Yesterday was International Day of the Girl, and what a better way to celebrate than talking about leadership in the time of a pandemic from the eyes of three female leaders (Kerry Ramsay of Hello Boss Girl, Jenny Smith of Ray Creative Agency & myself).

This article was originally intended to have a lot more leaders featured (including several MPs, MPPs, Mayors, public sector leaders and private sector leaders), but I never received responses from them except for some “read receipts”. It’s a Pandemic, people’s lives are upside down, I get it, but super frustrating. However, I did get responses from two pretty kick ass women, and decided to throw in my own thoughts as a young leader in the time of a pandemic.



Question 1: How do you think the pandemic has affected your own leadership styles and strategies?  How have you had to adapt your leadership style?

  • Kerry: My styles/strategies have remained pretty much the same; the leader sets the tone for the room, so remaining positive during the pandemic was key. Offering solutions — but also giving people time to adjust to all the change — has been key during COVID-19. I haven’t really adapted my leadership style, except to be more patient and empathetic I suppose. But I hope I’m always those things! 🙂 
  • Jenny: The pandemic has been really hard on everyone. But in particular, on leaders. It has affected me in different ways (I might need to invest in a good wig soon due to all my hair falling out!). I am a lot more stressed, I worry about the well-being of my team and I don’t have all the answers. So I’ve had to adapt my approach and style a lot. Plus, it’s hard working from home with teenagers and a husband who is also working from home. Here are some of the things I’ve had to do to adapt my leadership style:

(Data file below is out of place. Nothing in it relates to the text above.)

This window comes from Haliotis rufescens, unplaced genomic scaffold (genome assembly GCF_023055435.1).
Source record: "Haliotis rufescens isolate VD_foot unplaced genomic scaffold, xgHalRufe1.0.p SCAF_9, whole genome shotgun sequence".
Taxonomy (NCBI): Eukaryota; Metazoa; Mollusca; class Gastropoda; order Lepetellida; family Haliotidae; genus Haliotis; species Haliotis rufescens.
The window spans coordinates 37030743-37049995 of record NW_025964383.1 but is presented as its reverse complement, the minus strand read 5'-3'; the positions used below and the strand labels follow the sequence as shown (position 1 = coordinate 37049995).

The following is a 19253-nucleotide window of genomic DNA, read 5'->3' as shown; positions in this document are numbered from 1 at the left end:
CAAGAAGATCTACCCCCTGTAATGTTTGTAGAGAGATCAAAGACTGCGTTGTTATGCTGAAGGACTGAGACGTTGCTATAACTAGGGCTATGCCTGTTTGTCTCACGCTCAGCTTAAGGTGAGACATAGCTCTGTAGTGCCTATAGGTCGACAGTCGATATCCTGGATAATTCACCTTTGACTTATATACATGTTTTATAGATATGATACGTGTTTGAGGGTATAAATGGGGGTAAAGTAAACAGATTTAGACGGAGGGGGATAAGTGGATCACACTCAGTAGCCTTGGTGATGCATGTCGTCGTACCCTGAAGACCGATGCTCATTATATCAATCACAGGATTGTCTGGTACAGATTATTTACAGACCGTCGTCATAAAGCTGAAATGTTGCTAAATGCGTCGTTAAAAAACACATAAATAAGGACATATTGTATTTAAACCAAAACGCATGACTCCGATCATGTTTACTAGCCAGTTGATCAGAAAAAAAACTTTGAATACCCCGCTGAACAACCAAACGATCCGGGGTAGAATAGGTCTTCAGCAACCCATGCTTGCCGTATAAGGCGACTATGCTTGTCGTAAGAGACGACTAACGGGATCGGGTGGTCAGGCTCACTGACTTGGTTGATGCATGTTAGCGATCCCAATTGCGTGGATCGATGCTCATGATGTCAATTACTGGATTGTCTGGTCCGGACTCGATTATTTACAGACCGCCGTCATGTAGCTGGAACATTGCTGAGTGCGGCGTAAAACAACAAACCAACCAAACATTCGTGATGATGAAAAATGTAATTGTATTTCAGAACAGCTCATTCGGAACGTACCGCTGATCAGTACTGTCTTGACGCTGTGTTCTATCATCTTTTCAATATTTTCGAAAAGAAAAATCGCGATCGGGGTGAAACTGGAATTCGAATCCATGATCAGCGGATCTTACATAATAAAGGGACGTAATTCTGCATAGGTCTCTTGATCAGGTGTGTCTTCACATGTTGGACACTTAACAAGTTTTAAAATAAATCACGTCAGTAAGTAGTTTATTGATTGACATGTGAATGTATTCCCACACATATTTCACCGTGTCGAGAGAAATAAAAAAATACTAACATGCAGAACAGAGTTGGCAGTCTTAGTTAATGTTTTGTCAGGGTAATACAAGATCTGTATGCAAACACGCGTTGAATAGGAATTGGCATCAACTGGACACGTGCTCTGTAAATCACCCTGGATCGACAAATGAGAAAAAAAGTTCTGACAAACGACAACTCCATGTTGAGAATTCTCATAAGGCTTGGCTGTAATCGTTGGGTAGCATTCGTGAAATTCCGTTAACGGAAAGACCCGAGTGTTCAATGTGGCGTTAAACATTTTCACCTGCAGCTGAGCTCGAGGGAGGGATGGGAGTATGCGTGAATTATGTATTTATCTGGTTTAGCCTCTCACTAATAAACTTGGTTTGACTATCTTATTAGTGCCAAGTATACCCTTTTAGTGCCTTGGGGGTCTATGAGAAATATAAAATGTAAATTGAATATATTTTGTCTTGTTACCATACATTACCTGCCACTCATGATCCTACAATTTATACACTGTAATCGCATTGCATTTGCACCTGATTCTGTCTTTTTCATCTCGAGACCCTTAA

• I’m very transparent. I open up to staff like I’ve never opened up before. I tell them everything, including financial information about the company because when they know how much money we make or lose and what our expenses are, they are more informed and they have a better understanding what we need to do to keep the agency in the black.
    • I have daily check-ins with the entire team. We call it the ‘Daily Sanity Check-in,’ where we do a zoom conference for 20 minutes to see what’s happening and to see if everything is okay/needs help.
    • I have one on ones with everyone, once a week. It’s time consuming but people appreciate the time.
    • I try to be as flexible and accommodating as possible. Every day throws new challenges at me so I have to remember that plans made that day (or even month) prior may not be relevant. Because there is so much uncertainty, planning can sometimes be extremely frustrating. 
  • Rachael: I’ve definitely softened my approach while still making it known that I have expected standards for myself, subordinates and colleagues. I still have the hard deadlines (mostly because they are essential to effective operations) but tend to give longer times to get it done or more flexibility for how a task is completed. Adaptive leadership is a big thing for me, and I have been using this pandemic to really flex my muscles with this one. The different leadership approaches I’ve needed to use vary by person and by situation. In some cases, I need to be more firm and clear with expectations and deadlines (generally with a little bit of wiggle room) and in others I can say “this is what needs to get done and when, go to it”. It’s helping me be more understanding of what others are going through and also cutting myself just a little bit of slack when I don’t get things right or need a little longer to do something. It’s not perfect, but I work at it constantly.

Question 2: What have you learned about yourself and your followers (or constituents) during this time?

  • Kerry: It was a huge advantage that my kids weren’t in elementary school during this pandemic. Both my kids are in high school, so they were pretty self-sufficient which allowed me to focus on my work and pivot as required. That was really a gift, I have to say! Not every day was easy, but it was BY FAR EASIER than for parents of young kids during this difficult time. My hat is off to them all (and the teachers too)!
  • Jenny: I have learned that it’s really important to have empathy. People may seem like they are doing okay. Clients may say they are fine. But we all know that Covid has affected people in different ways, on some sort of level. I have also learned that it’s okay to show your human side. It’s okay to get emotional and to shed tears in front of staff. It’s okay to say that you’re having a bad day or that you don’t feel like working. Or that you don’t have all the answers. Sharing these experiences with staff and even with our clients makes people feel better because they are going through hard times too.